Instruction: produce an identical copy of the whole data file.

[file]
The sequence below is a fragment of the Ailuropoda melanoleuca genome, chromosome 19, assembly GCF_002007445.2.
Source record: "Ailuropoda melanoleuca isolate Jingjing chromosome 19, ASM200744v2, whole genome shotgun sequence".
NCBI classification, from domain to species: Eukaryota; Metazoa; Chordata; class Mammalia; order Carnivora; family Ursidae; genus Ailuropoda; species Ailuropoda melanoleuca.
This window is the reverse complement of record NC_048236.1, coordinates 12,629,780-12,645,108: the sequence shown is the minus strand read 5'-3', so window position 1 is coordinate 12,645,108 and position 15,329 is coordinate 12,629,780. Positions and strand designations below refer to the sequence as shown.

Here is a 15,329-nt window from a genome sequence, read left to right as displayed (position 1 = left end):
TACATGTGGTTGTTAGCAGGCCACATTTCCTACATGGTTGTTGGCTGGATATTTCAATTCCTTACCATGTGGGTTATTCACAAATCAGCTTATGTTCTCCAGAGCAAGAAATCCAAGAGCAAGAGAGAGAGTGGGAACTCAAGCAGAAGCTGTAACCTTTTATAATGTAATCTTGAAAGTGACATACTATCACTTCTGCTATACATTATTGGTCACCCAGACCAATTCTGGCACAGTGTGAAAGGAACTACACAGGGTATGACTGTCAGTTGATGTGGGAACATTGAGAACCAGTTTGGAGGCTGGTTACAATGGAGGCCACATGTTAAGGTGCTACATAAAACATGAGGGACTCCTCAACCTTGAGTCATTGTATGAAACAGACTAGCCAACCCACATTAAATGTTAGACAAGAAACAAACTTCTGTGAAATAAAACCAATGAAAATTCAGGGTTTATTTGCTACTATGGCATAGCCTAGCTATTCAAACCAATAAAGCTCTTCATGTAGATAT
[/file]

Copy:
The sequence below is a fragment of the Ailuropoda melanoleuca genome, chromosome 19, assembly GCF_002007445.2.
Source record: "Ailuropoda melanoleuca isolate Jingjing chromosome 19, ASM200744v2, whole genome shotgun sequence".
NCBI classification, from domain to species: Eukaryota; Metazoa; Chordata; class Mammalia; order Carnivora; family Ursidae; genus Ailuropoda; species Ailuropoda melanoleuca.
This window is the reverse complement of record NC_048236.1, coordinates 12,629,780-12,645,108: the sequence shown is the minus strand read 5'-3', so window position 1 is coordinate 12,645,108 and position 15,329 is coordinate 12,629,780. Positions and strand designations below refer to the sequence as shown.

Here is a 15,329-nt window from a genome sequence, read left to right as displayed (position 1 = left end):
TACATGTGGTTGTTAGCAGGCCACATTTCCTACATGGTTGTTGGCTGGATATTTCAATTCCTTACCATGTGGGTTATTCACAAATCAGCTTATGTTCTCCAGAGCAAGAAATCCAAGAGCAAGAGAGAGAGTGGGAACTCAAGCAGAAGCTGTAACCTTTTATAATGTAATCTTGAAAGTGACATACTATCACTTCTGCTATACATTATTGGTCACCCAGACCAATTCTGGCACAGTGTGAAAGGAACTACACAGGGTATGACTGTCAGTTGATGTGGGAACATTGAGAACCAGTTTGGAGGCTGGTTACAATGGAGGCCACATGTTAAGGTGCTACATAAAACATGAGGGACTCCTCAACCTTGAGTCATTGTATGAAACAGACTAGCCAACCCACATTAAATGTTAGACAAGAAACAAACTTCTGTGAAATAAAACCAATGAAAATTCAGGGTTTATTTGCTACTATGGCATAGCCTAGCTATTCAAACCAATAAAGCTCTTCATGTAGATAT